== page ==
Personally, this is my favorite month to fish the Sierra, and it should be everyone’s favorite summer month if fishing is top priority. Stocking programs have been underway since before the opener, so there is no shortage of fish anywhere. Daytime temps are warm but not so hot to the point where mid-day fishing is challenging, and all “drive up” waters should be ice free. Keep an eye on higher-elevation like Virginia Lakes, North Lake and even Rock Creek Lake where the weather could keep ice in the equation into June.

                  Even if the weather is nice, the water will be cold so the play-in-the-water crowd won’t be up yet, and take it from someone who has been up in July post 2020 and have had a flotilla of people on inflatable unicorns drift right over the spot he was fishing on the upper Owens River, they can be an issue.

The mad rush to the outdoors in 2020 created a ton of first-time Sierra visitors, and many of them are now annual visitors who shoot for July and August when the water is warm and the weather is exactly the same as at home.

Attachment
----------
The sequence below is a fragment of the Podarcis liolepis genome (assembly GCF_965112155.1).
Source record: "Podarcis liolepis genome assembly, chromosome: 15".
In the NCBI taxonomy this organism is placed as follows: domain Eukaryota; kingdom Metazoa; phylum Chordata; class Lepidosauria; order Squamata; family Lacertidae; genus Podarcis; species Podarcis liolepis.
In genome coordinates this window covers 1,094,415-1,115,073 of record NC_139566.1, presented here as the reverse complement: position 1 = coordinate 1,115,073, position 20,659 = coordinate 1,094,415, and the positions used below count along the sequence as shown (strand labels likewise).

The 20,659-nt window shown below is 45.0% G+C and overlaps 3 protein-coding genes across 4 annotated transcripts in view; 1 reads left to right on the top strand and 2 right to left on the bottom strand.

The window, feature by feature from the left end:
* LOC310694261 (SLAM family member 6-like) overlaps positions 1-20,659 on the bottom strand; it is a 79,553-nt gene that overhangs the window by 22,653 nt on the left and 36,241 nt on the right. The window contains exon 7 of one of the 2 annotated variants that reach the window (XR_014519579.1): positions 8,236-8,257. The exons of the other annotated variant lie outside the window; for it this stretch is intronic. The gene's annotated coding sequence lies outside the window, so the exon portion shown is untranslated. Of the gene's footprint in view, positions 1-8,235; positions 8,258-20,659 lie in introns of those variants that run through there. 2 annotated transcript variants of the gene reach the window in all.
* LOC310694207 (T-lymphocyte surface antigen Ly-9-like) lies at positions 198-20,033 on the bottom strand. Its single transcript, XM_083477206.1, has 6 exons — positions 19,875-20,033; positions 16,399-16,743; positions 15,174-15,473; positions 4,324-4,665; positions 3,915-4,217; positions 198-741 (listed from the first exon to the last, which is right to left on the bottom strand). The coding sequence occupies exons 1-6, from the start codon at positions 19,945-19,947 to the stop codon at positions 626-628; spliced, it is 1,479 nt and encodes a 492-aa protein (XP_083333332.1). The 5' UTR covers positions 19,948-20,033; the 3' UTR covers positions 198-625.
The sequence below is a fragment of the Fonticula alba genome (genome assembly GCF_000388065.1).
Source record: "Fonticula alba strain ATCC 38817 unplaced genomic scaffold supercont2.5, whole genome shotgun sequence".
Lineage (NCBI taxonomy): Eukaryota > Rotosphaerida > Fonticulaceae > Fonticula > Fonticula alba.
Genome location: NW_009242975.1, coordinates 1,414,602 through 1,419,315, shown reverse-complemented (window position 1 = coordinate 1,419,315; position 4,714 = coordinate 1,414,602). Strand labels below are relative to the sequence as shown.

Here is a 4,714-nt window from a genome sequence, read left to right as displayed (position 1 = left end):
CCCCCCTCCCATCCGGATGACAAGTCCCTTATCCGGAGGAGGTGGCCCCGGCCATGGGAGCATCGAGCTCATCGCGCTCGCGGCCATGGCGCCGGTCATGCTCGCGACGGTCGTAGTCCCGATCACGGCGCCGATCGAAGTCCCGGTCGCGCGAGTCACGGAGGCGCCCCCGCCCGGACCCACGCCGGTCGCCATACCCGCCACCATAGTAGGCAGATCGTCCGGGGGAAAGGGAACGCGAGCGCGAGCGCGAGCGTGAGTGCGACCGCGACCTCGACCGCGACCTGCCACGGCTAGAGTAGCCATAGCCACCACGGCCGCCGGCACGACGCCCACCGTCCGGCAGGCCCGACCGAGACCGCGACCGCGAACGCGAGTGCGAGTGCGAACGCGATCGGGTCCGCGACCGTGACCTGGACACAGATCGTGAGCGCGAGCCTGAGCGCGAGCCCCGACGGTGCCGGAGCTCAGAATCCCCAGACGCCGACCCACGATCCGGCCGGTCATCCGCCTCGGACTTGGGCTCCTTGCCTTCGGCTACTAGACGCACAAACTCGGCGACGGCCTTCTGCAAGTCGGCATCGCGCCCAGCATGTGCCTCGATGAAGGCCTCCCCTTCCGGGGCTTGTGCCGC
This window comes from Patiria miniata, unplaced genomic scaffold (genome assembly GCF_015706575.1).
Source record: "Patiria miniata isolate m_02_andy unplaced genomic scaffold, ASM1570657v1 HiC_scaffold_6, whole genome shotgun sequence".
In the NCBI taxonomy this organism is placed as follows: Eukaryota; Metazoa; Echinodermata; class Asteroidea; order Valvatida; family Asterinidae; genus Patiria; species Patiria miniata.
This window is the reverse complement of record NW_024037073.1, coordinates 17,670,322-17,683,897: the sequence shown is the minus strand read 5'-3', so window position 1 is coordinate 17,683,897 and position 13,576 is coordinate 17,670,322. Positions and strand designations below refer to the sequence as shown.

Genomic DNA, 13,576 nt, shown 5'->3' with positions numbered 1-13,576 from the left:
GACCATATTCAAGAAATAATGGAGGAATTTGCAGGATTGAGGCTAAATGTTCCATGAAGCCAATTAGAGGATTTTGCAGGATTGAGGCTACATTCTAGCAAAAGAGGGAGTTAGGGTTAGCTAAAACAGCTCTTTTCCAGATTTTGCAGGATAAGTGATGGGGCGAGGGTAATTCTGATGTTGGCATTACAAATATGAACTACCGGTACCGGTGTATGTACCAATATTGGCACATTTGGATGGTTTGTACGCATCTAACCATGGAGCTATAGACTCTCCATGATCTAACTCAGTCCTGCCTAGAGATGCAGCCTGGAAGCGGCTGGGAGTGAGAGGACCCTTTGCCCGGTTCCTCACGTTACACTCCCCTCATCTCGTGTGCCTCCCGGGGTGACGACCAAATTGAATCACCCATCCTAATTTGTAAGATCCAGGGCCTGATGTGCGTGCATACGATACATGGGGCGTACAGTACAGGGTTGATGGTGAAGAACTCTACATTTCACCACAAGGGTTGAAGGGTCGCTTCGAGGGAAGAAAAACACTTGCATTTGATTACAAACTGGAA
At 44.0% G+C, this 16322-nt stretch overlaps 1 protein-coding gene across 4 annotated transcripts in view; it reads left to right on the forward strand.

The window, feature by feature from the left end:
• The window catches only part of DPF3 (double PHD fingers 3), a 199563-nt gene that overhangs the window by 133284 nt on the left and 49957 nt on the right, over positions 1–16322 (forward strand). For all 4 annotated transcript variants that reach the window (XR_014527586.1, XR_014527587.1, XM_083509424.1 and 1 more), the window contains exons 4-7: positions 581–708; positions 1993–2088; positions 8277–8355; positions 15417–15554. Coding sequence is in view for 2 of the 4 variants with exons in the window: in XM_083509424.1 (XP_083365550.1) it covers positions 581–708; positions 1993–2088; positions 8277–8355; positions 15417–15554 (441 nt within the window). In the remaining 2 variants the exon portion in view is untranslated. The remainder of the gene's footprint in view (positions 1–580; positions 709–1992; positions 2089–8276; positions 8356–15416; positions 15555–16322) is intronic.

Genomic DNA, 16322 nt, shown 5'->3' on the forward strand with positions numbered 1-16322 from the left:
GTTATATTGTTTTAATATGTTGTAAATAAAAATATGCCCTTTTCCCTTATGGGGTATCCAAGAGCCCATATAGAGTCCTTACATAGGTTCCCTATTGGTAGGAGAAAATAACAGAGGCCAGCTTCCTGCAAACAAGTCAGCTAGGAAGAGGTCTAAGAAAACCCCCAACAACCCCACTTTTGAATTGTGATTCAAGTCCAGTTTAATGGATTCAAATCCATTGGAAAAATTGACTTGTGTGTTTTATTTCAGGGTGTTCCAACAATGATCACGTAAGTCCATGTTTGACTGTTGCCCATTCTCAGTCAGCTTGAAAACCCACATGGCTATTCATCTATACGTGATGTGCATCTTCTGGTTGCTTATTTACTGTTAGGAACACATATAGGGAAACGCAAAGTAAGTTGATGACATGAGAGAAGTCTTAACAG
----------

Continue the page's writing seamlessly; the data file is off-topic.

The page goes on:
Conditions on trails leading to backcountry lakes vary on a case-by-case basis, but there’s usually a good amount of hiking opportunities in June with only the upper reaches of trails still buried in snow.



                  Last year was probably the July to end all Julys for Sierra anglers since all the show pushed everything at least a month back. So July of 2023 fished like a standard June and so on. All that high-country snow was still melting off keeping creeks running adequately and water temps in lakes cooler later than usual.

That being said, under normal or even near-normal circumstances, July is not a great month for hard-core Eastern Sierra trout anglers.  The crowds will be in full force especially surrounding July 4 which means not only less room to fish, but way more people playing in the water and parking at drive-up lakes can be a nightmare. I’ll never forget being up there in July of 2021 and seeing cars parked along both sides of the road throughout the Mammoth Lakes Basin. This was the same year the Mammoth Scenic Loop was so full of “boondock” campers, local officials had to launch a campaign to educate these newbies on how to avoid making a huge mess or starting a forest fire.

As for the fishing, water temps are rising and trout getting sluggish and heading deep. The best way to get after them is trolling with leadcore line or going deep with floating bait rigs with the cast-and-retrieve thing falling off quite a bit. It is kind of fun to be able to wet-wade in shorts and flip flops, and creeks can be a saving grace if there is still enough water moving through them to keep trout active.

If fishing is only a portion of your Eastern Sierra hit list, July is prime time for hiking, biking, inflatable unicorn riding and everything else, but serious anglers should look elsewhere on the calendar…